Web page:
A small step might not seem like much. Choosing to cook a healthy meal at home rather than getting take out. Bringing our reusable grocery bags to the shops one time instead of packing in flimsy plastic bags. Decluttering one drawer in the kitchen. Saying no to one engagement to spend time with friends and family. But the thing is, taking small intentional steps adds up to big changes over time. This blog, and @the_smallist Instagram, is a collection of small steps you and I can take to be more intentional in our lives. It’s about having less things, creating less waste, slower living and eating healthier (mostly vegetables).
The office I currently work in is paperless, in theory. There are still printers, and occasionally you see people taking notes the old fashioned way, with pen and paper. But digital is encouraged over analogue. From an environmental perspective, this is really good. Less trees required. Not to mention less of all the side effects usually associated with the paper production, delivery and recycling process. As someone who is actively trying to live with less things, and to create less waste, I have embraced a paperless existence wholeheartedly. Oh wait, that was not me!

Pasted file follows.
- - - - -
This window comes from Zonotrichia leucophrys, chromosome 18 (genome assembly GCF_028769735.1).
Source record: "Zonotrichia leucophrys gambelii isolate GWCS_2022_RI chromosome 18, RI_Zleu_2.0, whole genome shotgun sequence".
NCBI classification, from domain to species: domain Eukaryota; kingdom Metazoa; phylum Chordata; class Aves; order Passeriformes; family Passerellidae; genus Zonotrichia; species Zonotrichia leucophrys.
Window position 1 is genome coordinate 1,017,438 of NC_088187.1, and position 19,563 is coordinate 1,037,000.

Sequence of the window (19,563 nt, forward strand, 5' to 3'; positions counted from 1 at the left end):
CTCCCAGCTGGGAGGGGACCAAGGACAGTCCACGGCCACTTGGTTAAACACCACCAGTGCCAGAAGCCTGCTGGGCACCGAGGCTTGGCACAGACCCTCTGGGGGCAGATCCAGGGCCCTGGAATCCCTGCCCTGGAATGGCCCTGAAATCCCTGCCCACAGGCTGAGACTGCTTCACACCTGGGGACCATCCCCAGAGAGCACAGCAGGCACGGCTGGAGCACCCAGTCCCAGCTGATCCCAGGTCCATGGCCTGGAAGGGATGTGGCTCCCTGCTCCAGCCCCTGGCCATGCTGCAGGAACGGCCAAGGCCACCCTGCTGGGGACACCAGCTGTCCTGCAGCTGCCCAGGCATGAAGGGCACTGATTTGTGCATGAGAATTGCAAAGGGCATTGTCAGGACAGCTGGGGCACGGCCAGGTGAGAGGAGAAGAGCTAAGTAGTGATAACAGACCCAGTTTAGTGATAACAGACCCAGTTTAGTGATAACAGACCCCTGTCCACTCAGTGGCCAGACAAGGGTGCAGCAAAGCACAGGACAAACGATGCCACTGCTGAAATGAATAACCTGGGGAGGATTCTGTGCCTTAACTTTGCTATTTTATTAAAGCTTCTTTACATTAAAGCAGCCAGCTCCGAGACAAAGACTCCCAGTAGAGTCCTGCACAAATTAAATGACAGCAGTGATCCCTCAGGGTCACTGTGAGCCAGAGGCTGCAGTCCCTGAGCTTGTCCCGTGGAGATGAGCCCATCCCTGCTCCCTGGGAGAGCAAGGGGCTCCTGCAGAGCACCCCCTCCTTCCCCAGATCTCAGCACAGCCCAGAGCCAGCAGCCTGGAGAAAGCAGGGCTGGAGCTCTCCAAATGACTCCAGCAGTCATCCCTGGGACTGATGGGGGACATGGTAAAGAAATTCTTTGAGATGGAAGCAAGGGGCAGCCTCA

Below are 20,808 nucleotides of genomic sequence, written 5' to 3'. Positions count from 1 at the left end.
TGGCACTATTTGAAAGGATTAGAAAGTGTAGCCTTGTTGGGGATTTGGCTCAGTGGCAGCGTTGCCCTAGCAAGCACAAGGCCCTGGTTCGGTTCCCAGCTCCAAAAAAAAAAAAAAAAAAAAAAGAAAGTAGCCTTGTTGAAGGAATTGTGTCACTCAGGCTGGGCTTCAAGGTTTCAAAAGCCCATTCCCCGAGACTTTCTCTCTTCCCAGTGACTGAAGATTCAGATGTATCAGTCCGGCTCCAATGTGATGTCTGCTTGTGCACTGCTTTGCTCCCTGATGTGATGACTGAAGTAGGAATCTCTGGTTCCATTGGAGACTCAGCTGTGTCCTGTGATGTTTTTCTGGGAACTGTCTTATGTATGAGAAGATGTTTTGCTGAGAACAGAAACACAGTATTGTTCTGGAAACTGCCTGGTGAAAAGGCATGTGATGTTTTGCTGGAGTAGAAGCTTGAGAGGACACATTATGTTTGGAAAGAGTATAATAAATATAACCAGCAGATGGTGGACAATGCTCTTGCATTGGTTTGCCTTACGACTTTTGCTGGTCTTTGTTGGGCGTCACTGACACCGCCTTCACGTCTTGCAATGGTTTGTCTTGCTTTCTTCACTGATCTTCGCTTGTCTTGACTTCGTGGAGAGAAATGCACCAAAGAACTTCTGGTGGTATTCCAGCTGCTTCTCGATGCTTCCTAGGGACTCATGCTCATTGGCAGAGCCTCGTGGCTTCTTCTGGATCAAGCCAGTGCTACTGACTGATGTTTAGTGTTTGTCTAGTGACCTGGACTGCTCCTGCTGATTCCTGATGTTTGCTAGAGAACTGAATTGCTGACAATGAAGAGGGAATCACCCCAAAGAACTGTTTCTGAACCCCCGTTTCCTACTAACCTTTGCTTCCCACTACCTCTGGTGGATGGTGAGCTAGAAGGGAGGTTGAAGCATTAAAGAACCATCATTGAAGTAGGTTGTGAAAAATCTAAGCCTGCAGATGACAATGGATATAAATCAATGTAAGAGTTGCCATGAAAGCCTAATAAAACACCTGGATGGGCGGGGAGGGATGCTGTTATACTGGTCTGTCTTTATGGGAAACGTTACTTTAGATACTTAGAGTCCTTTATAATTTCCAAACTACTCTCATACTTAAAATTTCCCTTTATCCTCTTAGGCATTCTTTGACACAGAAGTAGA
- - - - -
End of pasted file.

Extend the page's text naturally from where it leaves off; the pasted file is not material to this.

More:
Attempting to eat more nourishing food has brought me a joy for cooking that I have not experienced since I was a child. For most of my adult life, cooking was simply a way to get full for less money than eating out. Or worse, to get a quick sugar-fuelled energy boost. These days, I challenge myself to cook meals that are both nourishing and taste good (almost) every day. It gives me great pleasure, as does going to farmers markets, and to health food focused shops, cafes and restaurants. Eating more nourishing food has also been the catalyst for a lot of other small changes I have made in my life.
Try it: Make an effort to "crowd in" nourishing ingredients to as many meals as you can, and take your friends and family along on your journey.
Food is incredibly important in our society. In many ways it is the centerpiece of our culture and our relationships. Food brings people together, literally. But food is also really divisive. That said, vegetables tend to feature heavily across most diets and approaches to eating. Despite this, and the clear emissions benefits of a plant-based diet, only one third of Australian adults are getting enough vegetables. So how do we eat more vegetables?
Two years ago, I lived in a penthouse, beachfront Sydney apartment. I had a 4WD in the garage and an overflowing closet. At age 29 I was well and truly in the “accumulation” stage of my life. I was mindlessly doing what I was “supposed to” be doing, working hard to pay for “things” I thought I needed. Today, I live in a one bedroom apartment with no car and significantly less things. Instead, I have more time and more disposable income to spend on experiences that I really enjoy. Over time, I have chosen less over more.
Try it: What material possessions or aspects of your schedule or day-to-day life weigh you down? Try changing it up, choosing to own or do less rather than more.